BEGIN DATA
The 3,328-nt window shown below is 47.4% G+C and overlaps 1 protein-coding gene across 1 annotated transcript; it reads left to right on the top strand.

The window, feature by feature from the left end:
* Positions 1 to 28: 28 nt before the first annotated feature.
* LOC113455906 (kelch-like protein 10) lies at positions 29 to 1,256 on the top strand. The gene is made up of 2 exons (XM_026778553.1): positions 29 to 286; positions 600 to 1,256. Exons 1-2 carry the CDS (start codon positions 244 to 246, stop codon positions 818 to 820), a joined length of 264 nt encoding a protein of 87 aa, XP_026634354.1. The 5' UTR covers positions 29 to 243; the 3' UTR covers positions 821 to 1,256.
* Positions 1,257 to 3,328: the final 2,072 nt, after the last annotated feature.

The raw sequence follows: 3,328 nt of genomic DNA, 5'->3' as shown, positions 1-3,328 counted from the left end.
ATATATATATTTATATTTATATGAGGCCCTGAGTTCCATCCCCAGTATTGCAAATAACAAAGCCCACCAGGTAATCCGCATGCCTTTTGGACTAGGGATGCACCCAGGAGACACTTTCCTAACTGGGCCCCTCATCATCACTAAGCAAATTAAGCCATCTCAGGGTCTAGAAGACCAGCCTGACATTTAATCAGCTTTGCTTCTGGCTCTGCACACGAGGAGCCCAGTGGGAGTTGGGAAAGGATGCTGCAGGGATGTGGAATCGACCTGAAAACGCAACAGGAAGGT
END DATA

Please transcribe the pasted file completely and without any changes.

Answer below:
The 3,328-nt window shown below is 47.4% G+C and overlaps 1 protein-coding gene across 1 annotated transcript; it reads left to right on the top strand.

The window, feature by feature from the left end:
* Positions 1 to 28: 28 nt before the first annotated feature.
* LOC113455906 (kelch-like protein 10) lies at positions 29 to 1,256 on the top strand. The gene is made up of 2 exons (XM_026778553.1): positions 29 to 286; positions 600 to 1,256. Exons 1-2 carry the CDS (start codon positions 244 to 246, stop codon positions 818 to 820), a joined length of 264 nt encoding a protein of 87 aa, XP_026634354.1. The 5' UTR covers positions 29 to 243; the 3' UTR covers positions 821 to 1,256.
* Positions 1,257 to 3,328: the final 2,072 nt, after the last annotated feature.

The raw sequence follows: 3,328 nt of genomic DNA, 5'->3' as shown, positions 1-3,328 counted from the left end.
ATATATATATTTATATTTATATGAGGCCCTGAGTTCCATCCCCAGTATTGCAAATAACAAAGCCCACCAGGTAATCCGCATGCCTTTTGGACTAGGGATGCACCCAGGAGACACTTTCCTAACTGGGCCCCTCATCATCACTAAGCAAATTAAGCCATCTCAGGGTCTAGAAGACCAGCCTGACATTTAATCAGCTTTGCTTCTGGCTCTGCACACGAGGAGCCCAGTGGGAGTTGGGAAAGGATGCTGCAGGGATGTGGAATCGACCTGAAAACGCAACAGGAAGGT